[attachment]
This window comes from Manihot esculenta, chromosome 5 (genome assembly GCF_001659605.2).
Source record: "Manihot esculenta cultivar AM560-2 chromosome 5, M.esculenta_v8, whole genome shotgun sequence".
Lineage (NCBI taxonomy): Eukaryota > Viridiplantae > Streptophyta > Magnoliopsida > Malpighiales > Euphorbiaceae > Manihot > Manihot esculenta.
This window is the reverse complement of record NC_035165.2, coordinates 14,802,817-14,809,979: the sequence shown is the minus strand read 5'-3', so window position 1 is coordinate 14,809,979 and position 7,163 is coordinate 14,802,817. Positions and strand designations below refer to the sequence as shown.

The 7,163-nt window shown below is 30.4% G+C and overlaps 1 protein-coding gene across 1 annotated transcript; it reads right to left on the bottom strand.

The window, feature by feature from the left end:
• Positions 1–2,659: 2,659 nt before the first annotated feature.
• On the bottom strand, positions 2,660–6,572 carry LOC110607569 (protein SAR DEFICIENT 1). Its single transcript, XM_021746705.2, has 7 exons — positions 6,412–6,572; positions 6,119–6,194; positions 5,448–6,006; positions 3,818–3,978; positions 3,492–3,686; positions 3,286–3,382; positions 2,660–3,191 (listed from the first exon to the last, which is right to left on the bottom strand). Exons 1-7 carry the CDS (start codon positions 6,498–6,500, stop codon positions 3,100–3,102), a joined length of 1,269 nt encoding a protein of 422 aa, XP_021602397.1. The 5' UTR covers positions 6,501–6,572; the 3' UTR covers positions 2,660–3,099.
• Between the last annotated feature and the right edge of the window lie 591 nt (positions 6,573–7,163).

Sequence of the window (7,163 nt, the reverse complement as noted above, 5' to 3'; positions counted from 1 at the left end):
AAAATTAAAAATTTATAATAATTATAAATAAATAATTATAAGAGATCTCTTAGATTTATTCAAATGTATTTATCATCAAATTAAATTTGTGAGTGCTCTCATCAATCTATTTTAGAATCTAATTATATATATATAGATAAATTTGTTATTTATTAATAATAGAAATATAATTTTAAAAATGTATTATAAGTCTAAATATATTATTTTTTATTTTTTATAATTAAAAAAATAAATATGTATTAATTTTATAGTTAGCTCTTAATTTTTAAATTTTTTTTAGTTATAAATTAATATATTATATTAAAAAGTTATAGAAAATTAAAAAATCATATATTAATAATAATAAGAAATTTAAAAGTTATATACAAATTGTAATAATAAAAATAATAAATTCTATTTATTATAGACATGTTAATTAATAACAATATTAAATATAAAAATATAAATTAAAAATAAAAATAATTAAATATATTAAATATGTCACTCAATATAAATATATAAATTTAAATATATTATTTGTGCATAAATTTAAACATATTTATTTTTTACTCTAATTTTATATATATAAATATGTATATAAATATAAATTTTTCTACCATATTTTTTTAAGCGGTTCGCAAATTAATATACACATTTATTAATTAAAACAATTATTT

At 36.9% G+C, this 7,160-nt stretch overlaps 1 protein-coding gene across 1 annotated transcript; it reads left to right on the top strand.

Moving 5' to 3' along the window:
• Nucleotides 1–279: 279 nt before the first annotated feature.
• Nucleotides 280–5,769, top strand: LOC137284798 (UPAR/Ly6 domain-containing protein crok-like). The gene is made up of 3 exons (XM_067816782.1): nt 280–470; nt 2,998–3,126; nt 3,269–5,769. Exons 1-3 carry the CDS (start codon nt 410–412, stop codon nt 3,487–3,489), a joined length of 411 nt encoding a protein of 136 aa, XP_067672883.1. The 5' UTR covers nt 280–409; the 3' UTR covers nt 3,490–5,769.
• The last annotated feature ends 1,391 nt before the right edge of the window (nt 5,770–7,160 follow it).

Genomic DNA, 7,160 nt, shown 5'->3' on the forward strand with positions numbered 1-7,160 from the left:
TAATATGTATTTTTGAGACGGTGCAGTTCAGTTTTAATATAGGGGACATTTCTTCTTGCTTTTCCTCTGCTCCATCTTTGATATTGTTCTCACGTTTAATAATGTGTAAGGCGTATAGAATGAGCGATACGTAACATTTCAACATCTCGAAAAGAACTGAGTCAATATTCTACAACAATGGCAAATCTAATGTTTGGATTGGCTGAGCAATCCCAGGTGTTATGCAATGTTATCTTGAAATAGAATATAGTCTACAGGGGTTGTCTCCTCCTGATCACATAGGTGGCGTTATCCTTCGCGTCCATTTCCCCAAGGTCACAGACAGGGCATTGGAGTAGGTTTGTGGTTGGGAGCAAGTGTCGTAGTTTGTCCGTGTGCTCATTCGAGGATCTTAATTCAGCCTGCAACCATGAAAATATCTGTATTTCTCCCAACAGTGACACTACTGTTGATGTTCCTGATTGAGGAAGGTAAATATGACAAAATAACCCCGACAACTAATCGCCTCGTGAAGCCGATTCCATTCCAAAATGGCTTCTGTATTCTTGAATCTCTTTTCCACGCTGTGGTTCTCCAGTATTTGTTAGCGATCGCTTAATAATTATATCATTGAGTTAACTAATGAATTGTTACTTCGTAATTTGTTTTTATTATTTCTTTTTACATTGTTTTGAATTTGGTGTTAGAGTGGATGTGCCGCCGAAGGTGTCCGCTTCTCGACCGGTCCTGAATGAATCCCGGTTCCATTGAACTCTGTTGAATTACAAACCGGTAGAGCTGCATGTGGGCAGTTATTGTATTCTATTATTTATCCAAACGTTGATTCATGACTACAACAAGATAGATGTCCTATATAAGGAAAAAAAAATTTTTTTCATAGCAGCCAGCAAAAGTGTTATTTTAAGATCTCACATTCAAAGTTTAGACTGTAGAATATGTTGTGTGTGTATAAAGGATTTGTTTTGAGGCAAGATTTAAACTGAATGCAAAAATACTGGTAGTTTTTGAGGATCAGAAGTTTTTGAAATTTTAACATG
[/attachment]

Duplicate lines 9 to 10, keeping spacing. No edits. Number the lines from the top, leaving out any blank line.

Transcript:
• Between the last annotated feature and the right edge of the window lie 591 nt (positions 6,573–7,163).

Sequence of the window (7,163 nt, the reverse complement as noted above, 5' to 3'; positions counted from 1 at the left end):